What's missing from your social media strategy? The panic button.

I just read four articles about how to develop a social media strategy. Forbes. Hootsuite. Social Media Examiner. And I was stunned by what was missing from each article.

Not a single one recommends developing a response plan, which is the most critical component of a solid social media strategy. 

A response plan establishes smart parameters for how to engage with online followers during an unexpected event. Which will happen. Seriously.

This is especially critical because online conversations can easily find a life of their own before a company can even figure out who should respond.

Incidents can range from the good (huge award), the bad (product recall), and the ugly (CEO scandal). These moments can't be planned on an editorial calendar, but a response plan prepares your social media team on how to respond when the inevitable happens.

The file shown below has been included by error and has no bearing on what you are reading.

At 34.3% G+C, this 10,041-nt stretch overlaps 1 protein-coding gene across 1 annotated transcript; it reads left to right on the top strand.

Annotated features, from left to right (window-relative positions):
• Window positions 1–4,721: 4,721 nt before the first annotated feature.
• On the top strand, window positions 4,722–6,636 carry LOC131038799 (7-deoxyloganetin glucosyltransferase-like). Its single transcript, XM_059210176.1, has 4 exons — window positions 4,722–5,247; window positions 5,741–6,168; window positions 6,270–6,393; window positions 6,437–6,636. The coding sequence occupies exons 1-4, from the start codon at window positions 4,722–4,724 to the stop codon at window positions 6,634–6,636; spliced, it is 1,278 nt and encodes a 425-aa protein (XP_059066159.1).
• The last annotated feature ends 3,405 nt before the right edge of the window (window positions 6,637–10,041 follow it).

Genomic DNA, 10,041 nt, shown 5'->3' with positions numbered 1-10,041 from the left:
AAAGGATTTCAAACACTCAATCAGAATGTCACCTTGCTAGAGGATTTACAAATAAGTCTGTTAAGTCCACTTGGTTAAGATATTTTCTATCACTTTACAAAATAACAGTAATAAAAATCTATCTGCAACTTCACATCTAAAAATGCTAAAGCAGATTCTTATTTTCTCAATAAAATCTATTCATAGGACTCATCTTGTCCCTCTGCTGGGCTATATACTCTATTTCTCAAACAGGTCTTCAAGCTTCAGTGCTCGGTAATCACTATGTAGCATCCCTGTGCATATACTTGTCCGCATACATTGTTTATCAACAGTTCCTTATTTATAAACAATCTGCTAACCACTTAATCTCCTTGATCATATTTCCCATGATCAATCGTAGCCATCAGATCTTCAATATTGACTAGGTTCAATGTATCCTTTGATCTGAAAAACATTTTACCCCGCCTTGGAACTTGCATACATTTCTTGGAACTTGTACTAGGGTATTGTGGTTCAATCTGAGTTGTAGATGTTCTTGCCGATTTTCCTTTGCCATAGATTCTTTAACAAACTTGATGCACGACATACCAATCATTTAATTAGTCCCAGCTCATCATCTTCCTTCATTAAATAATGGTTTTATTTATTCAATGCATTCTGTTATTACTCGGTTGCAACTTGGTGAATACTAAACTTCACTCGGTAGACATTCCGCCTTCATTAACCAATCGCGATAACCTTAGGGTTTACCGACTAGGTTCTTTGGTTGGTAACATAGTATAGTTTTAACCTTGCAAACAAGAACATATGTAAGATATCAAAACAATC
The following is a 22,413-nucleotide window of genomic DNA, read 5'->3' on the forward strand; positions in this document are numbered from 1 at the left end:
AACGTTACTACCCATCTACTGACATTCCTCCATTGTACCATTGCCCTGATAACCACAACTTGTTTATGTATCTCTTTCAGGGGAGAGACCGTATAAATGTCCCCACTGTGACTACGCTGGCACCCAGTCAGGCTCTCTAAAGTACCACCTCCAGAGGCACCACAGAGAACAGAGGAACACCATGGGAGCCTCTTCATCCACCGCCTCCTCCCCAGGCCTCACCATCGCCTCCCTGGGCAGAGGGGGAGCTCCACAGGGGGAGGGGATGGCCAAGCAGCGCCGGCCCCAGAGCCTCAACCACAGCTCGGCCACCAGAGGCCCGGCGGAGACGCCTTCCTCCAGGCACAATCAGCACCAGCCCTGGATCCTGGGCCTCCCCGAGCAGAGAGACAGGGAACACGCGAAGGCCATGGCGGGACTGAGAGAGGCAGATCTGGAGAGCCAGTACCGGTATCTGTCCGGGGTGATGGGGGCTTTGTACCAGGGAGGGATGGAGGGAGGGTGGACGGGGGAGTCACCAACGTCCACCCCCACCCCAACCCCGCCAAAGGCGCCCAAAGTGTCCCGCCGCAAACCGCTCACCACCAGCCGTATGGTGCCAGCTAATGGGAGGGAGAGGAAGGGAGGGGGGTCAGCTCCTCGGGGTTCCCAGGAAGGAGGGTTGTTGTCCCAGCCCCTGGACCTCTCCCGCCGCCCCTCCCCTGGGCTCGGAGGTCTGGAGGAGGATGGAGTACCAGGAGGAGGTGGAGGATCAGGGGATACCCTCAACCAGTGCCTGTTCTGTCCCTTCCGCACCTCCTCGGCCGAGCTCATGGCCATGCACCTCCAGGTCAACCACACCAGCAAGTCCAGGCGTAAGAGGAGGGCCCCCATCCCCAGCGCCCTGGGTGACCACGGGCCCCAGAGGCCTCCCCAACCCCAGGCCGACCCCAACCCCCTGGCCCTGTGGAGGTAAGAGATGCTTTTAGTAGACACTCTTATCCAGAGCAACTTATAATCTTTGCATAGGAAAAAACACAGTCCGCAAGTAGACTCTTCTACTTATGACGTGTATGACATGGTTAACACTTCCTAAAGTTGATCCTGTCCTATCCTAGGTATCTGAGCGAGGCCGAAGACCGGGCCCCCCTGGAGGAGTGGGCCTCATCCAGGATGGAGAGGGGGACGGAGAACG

Even if a message or communique hasn't yet been developed internally, at least knowing how to appropriately acknowledge comments that's in line with your company's voice (and legal policy) is critical. Establishing high-level parameters on how to engage in these circumstances lets you and your team find the happy balance between “token” engagement and a long silence before releasing a formal statement that took two weeks and four lawyers to draft.

This should be part of any social engagement strategy, and it’s something I learned early on in the PR/marketing world. A response plan allows you to anticipate your audience’s reactions and plan for the unexpected.

Superfish, Photoshop, and 80s tennis.

Want to succeed in digital marketing? Get technical.

Want to succeed in digital marketing? Get technical.